1. Yes! It was a great opportunity to spend more time at the museum.
      Actually, the team was commissioned by two museums for their latest installation. I can’t wait to see the end product. Most celebs are in their own little worlds, but a few have sought out other ways to make a difference. His is a very subtle path. They are definitely using his celebrity status, but they haven’t gone out of their way to contact the press. It’s all about transparency and using Twitter for all to see at the same time. Very cool!


  7. Talk about a wild ride! What a crazy day. And how absolutely cool to learn more about Shia. I really didn’t know much about him, other than seeing a few of his movies. Talk about a true artist. Very cool.


    1. Thanks so much, Susan! I was amazed there weren’t more people there, but that’s the cool thing. They don’t contact the press or use Shia’s celebrity in that way. It’s all very organic. They didn’t even tweet out the date of their talk. There is something to learn in this understated way of involving others in their journey. We are inundated with social media buzz. Instead of blasting out what they are doing, they set up a mystery and hooked people in a more subtle and creative way. I agree. He is a true artist!

      Liked by 1 person

  8. I’d read about Shia’s work. Every once in a while there are celebrities who seem to step back from Hollywood and do something creatively honest and grassroots and it’s often portrayed as the artist having a breakdown or being rejected by Hollywood.

    Liked by 1 person

    1. I didn’t know anything about his work.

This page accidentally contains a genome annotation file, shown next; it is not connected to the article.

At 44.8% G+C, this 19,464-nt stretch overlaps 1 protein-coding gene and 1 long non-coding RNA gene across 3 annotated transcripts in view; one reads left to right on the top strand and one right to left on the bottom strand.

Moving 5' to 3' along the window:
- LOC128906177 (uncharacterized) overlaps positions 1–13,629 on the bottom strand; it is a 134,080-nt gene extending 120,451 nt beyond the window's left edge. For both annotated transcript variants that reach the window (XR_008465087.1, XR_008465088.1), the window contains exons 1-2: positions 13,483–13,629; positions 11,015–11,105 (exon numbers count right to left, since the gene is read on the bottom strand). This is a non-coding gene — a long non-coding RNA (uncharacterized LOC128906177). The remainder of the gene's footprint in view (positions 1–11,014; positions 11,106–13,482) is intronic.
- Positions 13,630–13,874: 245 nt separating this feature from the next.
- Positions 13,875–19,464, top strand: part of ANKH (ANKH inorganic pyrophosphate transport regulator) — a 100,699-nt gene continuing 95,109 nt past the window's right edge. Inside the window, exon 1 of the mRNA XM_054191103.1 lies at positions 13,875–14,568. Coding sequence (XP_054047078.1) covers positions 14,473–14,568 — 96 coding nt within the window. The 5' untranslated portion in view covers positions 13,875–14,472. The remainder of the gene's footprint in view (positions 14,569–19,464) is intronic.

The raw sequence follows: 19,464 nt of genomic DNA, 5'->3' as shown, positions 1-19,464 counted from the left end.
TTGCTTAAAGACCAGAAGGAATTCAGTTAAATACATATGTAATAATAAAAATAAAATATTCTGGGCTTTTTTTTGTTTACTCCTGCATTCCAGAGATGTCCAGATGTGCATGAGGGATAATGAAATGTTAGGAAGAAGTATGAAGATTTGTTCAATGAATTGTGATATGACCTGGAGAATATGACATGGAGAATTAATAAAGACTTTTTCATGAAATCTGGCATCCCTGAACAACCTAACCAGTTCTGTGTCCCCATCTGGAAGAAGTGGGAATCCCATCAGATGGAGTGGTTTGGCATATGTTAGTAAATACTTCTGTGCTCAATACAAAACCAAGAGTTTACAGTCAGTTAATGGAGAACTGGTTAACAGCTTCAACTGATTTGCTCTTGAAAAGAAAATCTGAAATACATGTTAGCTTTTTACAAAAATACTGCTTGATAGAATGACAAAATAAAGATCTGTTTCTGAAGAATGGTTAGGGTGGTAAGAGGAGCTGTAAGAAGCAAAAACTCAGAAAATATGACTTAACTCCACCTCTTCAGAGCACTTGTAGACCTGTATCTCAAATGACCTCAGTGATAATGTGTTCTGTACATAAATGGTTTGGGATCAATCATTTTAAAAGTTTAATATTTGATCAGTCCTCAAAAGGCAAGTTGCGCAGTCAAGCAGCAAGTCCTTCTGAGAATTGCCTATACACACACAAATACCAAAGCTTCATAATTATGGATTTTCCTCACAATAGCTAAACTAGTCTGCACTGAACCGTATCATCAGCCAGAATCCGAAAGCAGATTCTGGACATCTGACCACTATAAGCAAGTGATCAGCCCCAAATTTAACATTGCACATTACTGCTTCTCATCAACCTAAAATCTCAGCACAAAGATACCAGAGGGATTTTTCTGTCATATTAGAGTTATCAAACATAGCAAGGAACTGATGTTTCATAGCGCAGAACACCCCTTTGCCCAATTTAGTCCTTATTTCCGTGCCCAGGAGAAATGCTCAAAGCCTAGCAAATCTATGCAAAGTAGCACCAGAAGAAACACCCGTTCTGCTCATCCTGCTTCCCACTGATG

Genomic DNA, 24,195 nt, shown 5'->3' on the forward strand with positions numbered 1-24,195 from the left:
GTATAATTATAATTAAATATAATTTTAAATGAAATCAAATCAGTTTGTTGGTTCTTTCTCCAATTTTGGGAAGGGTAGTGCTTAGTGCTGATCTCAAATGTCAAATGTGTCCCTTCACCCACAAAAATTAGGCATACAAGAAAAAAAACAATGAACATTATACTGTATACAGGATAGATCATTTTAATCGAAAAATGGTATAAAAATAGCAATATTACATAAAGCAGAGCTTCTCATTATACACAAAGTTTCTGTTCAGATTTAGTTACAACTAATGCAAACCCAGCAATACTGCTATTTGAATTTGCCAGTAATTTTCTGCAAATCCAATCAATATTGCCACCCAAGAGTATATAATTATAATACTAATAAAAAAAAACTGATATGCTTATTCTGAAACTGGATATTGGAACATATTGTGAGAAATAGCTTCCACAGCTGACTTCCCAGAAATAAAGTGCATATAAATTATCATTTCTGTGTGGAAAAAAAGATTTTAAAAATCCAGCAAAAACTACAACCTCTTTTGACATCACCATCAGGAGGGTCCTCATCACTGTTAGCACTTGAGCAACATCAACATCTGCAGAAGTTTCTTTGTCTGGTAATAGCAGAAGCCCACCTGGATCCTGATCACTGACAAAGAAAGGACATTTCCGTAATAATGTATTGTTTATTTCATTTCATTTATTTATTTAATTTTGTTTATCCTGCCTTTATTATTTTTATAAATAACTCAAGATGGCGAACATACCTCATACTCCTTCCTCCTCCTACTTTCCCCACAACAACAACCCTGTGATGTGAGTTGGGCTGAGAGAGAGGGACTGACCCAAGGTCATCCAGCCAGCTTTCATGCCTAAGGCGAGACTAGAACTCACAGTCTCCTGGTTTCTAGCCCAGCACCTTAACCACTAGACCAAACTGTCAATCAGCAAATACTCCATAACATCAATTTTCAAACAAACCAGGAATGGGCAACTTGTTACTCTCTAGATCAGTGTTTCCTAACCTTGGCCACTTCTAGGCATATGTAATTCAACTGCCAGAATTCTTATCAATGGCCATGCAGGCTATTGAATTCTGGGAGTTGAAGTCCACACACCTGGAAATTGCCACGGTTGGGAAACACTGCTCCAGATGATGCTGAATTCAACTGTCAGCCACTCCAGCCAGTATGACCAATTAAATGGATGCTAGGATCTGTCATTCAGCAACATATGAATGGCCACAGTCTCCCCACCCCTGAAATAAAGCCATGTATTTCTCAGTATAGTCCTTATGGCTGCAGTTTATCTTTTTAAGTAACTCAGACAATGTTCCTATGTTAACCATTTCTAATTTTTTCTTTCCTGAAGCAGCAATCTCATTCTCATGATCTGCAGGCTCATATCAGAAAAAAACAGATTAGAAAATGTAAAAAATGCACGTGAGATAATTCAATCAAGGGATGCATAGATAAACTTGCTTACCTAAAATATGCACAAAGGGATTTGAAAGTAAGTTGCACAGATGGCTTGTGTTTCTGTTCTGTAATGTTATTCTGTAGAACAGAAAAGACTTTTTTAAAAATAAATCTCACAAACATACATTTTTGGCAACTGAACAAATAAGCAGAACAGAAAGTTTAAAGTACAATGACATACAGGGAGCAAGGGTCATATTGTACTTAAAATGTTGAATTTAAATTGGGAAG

Some of the comments reflect that same negative attitude. It must be frustrating when a huge wave of condescension hits and you are only one voice in defending yourself. He’s a very out-going guy and yet he did the opposite when he wore the bag over his head. How cool is that?
      Thanks for stopping by!

      Liked by 1 person

  9. I love the idea of searching for art.
    Sad the mania of the big world has found Boulder. I rmember when the police blotter there said things like “Stopped boy from hitting racoon (or some large furry animal) with a stick” and “Responded to call. Stopped drunk kid from complaining about big rocks in the road…finally got him to realize he wasn’t on the road with his bike…”
    But the majority with that positive energy rules (and rocks)!

    Liked by 1 person

    1. You’ve got to follow them. They do the coolest installations! Leading up to this one as intriguing as a mystery novel. I couldn’t wait for noon to arrive so I could get the next clue! I figured they were spelling something out. It was a great way to get attention without bopping us over the head with it, like most people.

      The shooting was very surreal since it just doesn’t happen here. The best part? They caught both men and the only one shot was the shooter. I’m still feeding off that positive energy!

      Liked by 1 person

        1. I know! We are spoon fed so much crap too. It’s refreshing to see something pure and honest. Can you imagine driving them? I’d probably make a whole lot of wrong turns. Ha!


  10. I always thought he got a bit of a raw deal as an actor … but didn’t know anything else about him. Nice you got to see the man inside the bag. 🙂 … and a human being is dead. 😦